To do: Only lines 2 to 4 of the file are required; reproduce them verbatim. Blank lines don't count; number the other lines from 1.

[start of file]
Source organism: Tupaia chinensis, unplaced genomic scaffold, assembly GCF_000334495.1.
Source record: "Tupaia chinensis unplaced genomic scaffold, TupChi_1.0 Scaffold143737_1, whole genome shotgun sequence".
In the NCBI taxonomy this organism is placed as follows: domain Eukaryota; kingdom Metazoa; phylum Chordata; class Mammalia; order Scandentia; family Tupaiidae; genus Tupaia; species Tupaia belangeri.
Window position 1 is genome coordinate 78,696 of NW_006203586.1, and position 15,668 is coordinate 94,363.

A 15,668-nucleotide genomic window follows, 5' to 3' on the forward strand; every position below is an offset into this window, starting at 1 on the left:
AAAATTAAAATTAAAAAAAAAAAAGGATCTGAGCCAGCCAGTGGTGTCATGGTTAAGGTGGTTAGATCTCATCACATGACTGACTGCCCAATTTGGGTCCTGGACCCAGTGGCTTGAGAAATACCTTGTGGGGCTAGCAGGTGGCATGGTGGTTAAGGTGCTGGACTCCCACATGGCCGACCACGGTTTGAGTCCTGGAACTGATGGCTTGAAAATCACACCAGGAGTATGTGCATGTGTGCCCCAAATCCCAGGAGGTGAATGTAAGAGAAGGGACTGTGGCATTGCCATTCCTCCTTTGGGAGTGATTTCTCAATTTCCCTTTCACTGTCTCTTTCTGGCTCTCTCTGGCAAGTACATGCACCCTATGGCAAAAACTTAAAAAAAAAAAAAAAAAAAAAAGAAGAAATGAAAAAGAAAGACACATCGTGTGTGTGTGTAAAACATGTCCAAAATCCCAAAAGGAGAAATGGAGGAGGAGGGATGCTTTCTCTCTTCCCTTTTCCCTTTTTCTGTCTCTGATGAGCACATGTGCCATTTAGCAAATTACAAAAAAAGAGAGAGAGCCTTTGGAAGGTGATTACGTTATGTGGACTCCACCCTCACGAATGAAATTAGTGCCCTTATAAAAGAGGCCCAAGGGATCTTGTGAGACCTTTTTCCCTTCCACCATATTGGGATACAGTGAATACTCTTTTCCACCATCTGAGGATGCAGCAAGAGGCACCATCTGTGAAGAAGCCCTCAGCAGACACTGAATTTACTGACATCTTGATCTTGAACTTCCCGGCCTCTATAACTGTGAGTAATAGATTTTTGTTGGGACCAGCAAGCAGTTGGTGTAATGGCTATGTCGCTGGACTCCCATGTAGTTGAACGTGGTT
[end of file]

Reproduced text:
Source record: "Tupaia chinensis unplaced genomic scaffold, TupChi_1.0 Scaffold143737_1, whole genome shotgun sequence".
In the NCBI taxonomy this organism is placed as follows: domain Eukaryota; kingdom Metazoa; phylum Chordata; class Mammalia; order Scandentia; family Tupaiidae; genus Tupaia; species Tupaia belangeri.
Window position 1 is genome coordinate 78,696 of NW_006203586.1, and position 15,668 is coordinate 94,363.